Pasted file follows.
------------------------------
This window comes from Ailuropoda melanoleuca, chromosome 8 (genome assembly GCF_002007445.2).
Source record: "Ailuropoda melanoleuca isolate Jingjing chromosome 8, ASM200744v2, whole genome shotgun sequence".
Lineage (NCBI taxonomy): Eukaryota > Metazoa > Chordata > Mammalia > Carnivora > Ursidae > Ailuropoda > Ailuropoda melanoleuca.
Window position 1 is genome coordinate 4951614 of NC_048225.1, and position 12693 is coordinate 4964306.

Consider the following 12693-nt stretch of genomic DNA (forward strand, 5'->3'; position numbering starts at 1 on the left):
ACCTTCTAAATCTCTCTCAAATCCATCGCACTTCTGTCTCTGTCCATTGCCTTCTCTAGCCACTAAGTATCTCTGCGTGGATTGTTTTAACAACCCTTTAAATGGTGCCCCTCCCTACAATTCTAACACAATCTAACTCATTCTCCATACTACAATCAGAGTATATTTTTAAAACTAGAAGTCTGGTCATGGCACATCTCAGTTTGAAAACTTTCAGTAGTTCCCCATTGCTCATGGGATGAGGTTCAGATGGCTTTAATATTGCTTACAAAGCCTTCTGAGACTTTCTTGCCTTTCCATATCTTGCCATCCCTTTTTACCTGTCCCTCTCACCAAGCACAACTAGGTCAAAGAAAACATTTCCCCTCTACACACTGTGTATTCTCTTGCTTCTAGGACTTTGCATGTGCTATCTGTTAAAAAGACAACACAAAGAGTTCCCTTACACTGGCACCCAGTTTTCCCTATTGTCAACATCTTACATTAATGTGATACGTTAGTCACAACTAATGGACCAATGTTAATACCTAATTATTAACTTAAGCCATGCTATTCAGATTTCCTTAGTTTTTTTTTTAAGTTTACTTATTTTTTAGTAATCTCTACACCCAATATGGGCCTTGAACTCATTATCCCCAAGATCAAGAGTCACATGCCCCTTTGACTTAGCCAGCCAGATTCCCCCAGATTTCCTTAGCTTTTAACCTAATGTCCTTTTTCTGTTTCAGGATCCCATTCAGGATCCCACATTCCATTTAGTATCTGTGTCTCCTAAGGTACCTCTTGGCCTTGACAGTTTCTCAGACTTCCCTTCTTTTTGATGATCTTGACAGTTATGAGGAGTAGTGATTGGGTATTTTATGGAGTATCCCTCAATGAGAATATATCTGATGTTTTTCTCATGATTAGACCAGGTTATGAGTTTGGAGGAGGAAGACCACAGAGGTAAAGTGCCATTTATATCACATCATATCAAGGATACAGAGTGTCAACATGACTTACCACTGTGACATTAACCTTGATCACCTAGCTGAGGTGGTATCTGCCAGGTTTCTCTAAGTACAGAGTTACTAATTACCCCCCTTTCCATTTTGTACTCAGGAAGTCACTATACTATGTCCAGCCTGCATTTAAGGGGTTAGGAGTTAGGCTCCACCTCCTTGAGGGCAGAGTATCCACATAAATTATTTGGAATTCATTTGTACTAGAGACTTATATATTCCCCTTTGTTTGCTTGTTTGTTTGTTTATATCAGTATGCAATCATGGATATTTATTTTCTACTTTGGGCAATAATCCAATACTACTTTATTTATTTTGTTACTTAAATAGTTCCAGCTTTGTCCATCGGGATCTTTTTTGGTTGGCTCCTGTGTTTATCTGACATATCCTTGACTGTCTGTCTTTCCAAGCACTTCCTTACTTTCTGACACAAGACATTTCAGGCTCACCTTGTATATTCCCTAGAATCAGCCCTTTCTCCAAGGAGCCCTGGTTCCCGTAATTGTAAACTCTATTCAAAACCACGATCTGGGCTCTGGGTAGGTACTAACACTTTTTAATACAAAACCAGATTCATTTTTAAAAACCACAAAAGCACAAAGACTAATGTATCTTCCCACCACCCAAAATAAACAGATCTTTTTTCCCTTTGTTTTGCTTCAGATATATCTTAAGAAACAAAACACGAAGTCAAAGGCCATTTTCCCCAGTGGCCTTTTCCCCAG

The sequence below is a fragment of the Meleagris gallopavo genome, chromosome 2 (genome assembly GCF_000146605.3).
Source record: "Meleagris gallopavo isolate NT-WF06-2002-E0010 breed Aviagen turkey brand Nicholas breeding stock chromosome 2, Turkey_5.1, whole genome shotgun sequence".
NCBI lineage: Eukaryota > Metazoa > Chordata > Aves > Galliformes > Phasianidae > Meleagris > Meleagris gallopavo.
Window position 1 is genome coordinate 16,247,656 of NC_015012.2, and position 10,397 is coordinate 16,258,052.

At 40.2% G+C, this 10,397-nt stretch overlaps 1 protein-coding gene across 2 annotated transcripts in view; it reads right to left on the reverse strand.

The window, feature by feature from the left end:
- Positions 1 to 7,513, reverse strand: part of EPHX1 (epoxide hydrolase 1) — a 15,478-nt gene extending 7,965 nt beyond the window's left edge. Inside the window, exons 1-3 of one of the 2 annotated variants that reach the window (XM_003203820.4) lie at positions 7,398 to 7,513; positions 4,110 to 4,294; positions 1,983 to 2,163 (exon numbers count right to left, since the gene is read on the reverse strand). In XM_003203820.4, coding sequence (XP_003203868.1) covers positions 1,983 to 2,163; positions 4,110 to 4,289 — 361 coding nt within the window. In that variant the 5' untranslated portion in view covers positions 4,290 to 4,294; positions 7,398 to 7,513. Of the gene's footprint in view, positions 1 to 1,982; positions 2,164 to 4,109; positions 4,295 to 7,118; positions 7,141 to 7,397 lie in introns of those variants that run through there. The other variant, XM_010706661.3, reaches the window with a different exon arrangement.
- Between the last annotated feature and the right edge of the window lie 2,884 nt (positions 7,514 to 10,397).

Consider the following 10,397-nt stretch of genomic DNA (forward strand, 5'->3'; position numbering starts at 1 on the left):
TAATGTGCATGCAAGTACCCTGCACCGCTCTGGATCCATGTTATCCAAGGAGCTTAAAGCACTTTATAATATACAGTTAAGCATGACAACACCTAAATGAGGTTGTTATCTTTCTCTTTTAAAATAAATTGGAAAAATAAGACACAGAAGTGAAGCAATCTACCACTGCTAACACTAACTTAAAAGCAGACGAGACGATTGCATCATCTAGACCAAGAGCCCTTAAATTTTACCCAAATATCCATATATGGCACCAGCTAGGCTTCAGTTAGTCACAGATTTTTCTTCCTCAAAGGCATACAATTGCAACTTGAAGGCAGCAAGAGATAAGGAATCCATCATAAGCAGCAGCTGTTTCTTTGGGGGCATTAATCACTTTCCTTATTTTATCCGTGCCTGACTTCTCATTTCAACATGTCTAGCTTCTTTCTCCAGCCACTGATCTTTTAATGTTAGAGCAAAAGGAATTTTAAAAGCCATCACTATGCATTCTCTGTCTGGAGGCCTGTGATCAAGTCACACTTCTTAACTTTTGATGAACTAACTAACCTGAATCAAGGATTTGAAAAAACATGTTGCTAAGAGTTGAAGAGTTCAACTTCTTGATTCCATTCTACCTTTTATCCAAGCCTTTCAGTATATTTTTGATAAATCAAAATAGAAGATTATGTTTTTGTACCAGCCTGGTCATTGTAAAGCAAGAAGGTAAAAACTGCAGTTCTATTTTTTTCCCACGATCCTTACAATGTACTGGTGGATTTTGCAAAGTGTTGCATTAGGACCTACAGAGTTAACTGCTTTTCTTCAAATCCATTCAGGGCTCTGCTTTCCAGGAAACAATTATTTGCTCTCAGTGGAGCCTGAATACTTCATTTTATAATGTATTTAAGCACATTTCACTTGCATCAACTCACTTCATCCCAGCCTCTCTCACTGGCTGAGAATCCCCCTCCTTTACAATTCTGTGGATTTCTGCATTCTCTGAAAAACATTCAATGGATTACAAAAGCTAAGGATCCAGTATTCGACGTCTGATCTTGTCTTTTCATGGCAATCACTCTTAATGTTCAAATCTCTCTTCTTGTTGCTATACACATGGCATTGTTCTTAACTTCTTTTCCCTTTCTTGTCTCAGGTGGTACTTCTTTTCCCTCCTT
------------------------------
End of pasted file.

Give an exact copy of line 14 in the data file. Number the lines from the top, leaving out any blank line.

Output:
- Between the last annotated feature and the right edge of the window lie 2,884 nt (positions 7,514 to 10,397).